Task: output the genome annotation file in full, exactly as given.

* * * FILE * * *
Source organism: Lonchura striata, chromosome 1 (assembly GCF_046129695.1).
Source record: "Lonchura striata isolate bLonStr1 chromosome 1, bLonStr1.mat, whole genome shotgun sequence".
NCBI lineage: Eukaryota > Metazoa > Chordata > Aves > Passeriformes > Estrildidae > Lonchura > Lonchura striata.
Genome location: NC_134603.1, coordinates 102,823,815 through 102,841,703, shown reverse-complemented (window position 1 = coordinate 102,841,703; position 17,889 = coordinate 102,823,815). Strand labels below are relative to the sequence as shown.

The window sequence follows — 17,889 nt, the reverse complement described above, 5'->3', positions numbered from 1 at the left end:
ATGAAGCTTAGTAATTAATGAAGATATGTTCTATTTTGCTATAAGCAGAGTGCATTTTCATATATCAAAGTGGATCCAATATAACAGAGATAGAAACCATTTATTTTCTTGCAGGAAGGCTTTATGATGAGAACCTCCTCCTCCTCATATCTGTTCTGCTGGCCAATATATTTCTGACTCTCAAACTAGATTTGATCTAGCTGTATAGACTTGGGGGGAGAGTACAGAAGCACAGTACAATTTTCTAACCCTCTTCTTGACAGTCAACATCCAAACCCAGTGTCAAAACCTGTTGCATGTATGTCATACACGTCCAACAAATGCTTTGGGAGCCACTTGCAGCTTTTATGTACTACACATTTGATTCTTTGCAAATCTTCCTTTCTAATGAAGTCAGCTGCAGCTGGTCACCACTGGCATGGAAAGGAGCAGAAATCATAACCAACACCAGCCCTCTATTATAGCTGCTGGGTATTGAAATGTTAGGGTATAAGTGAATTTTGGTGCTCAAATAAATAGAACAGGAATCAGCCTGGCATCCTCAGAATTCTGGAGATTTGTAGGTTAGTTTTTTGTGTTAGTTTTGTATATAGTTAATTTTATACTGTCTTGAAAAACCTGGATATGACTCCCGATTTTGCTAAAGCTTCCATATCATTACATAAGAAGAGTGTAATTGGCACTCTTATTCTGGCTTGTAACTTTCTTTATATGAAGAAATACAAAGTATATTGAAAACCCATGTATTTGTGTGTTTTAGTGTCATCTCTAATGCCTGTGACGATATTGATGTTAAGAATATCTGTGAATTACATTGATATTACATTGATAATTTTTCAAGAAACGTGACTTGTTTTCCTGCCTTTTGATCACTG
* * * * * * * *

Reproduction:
Source organism: Lonchura striata, chromosome 1 (assembly GCF_046129695.1).
Source record: "Lonchura striata isolate bLonStr1 chromosome 1, bLonStr1.mat, whole genome shotgun sequence".
NCBI lineage: Eukaryota > Metazoa > Chordata > Aves > Passeriformes > Estrildidae > Lonchura > Lonchura striata.
Genome location: NC_134603.1, coordinates 102,823,815 through 102,841,703, shown reverse-complemented (window position 1 = coordinate 102,841,703; position 17,889 = coordinate 102,823,815). Strand labels below are relative to the sequence as shown.

The window sequence follows — 17,889 nt, the reverse complement described above, 5'->3', positions numbered from 1 at the left end:
ATGAAGCTTAGTAATTAATGAAGATATGTTCTATTTTGCTATAAGCAGAGTGCATTTTCATATATCAAAGTGGATCCAATATAACAGAGATAGAAACCATTTATTTTCTTGCAGGAAGGCTTTATGATGAGAACCTCCTCCTCCTCATATCTGTTCTGCTGGCCAATATATTTCTGACTCTCAAACTAGATTTGATCTAGCTGTATAGACTTGGGGGGAGAGTACAGAAGCACAGTACAATTTTCTAACCCTCTTCTTGACAGTCAACATCCAAACCCAGTGTCAAAACCTGTTGCATGTATGTCATACACGTCCAACAAATGCTTTGGGAGCCACTTGCAGCTTTTATGTACTACACATTTGATTCTTTGCAAATCTTCCTTTCTAATGAAGTCAGCTGCAGCTGGTCACCACTGGCATGGAAAGGAGCAGAAATCATAACCAACACCAGCCCTCTATTATAGCTGCTGGGTATTGAAATGTTAGGGTATAAGTGAATTTTGGTGCTCAAATAAATAGAACAGGAATCAGCCTGGCATCCTCAGAATTCTGGAGATTTGTAGGTTAGTTTTTTGTGTTAGTTTTGTATATAGTTAATTTTATACTGTCTTGAAAAACCTGGATATGACTCCCGATTTTGCTAAAGCTTCCATATCATTACATAAGAAGAGTGTAATTGGCACTCTTATTCTGGCTTGTAACTTTCTTTATATGAAGAAATACAAAGTATATTGAAAACCCATGTATTTGTGTGTTTTAGTGTCATCTCTAATGCCTGTGACGATATTGATGTTAAGAATATCTGTGAATTACATTGATATTACATTGATAATTTTTCAAGAAACGTGACTTGTTTTCCTGCCTTTTGATCACTG